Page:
Wednesday, December 23, 2009

Just finished a long comment on a health care discussion in LinkedIn: click here while you can.
That link won't last so I wanted to document my portion of the discussion which I think makes sense without the rest of the discussion. I've included a blockquote on the one section that I think you need to see to l make sense. Healthcare is something that we all need to work on since our government appears to be dropping the ball.

1) With regard to Electronic Health Records, I think that the lack of standards within the medical community is the biggest obstacle to its adoption. With the exception of my childrens' pediatricians, every doctor I visit is still recording health information on paper because the data entry aspect is not worthwhile to them. It's quick and easy to write out a variety of types of information on paper. Computer entry would result in too much time spent in order to pick the "right" box.

The Pediatricians on the other hand have measurable data points that they want to show to the parents and can easily using the software. Prescriptions are also easily entered and attached to the files so they can keep track of how much medicine is being assigned (not given, that's up to the parent) to the child. And this information leads to a perception of quality in the mommy networks that feed the pediatricians new patients.

Unfortunately until there is another way to measure health care beyond individual services, this will not change. Docs get paid for the service, not the data they record. And insurance companies will not pay for recording information, except as parts of pilot programs or where a Hospital is the insurer and they need the information for their own records.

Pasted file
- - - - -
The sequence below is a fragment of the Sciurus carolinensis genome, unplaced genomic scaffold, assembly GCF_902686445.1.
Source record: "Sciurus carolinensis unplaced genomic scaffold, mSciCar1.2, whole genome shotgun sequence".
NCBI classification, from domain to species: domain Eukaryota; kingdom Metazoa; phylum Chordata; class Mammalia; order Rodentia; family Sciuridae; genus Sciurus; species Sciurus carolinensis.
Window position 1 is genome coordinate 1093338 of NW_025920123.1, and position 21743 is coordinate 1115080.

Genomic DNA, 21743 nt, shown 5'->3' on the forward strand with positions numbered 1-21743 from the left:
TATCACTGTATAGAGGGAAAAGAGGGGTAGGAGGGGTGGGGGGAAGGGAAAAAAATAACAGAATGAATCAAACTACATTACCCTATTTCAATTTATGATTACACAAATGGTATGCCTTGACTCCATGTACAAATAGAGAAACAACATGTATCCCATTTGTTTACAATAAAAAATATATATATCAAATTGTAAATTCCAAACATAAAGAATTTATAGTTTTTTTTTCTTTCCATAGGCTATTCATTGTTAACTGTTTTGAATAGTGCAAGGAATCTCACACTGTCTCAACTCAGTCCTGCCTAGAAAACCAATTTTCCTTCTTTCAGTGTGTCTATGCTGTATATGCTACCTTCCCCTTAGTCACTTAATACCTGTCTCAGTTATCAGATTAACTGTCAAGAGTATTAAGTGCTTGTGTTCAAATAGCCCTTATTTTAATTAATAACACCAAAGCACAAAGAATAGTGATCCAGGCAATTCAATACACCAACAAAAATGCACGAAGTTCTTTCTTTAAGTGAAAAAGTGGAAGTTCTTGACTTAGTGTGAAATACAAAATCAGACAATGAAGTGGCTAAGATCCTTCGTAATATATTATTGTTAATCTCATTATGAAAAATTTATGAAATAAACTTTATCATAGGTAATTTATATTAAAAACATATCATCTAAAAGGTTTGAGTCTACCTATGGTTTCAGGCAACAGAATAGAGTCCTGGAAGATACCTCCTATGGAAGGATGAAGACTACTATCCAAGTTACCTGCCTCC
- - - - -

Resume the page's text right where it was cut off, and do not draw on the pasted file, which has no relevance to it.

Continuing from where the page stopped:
I worked for an insurance company that was working on risk adjusted payment systems based on episodes of care. In the next generation of the software, we would have worked toward including additional information (such as lab results) to insure that the doctors were working within best practices, but the company decided to shut down the program because they could not figure out how to explain it to their core type of customer.


What healthcare needs is a total makeover. It should be turned into a system. That would certainly be nice. But itís not going to happen. Letís face it. There are too many political and social obstacles to deploy centralized planning throughout the entire healthcare industry.

So hereís a fallback position: Simply offer a parallel approach to what we have now. That would be a ďpublic optionĒ for healthcare delivery. It would be available to anyone who wants it. Unlike the existing approach to healthcare, users of The Public Healthcare System would not be able to visit care providers whenever they want. They would have to go through a triage process, entering their symptoms and other relevant information over the Internet or at a kiosk. And, of course, everything would be documented in an electronic health record.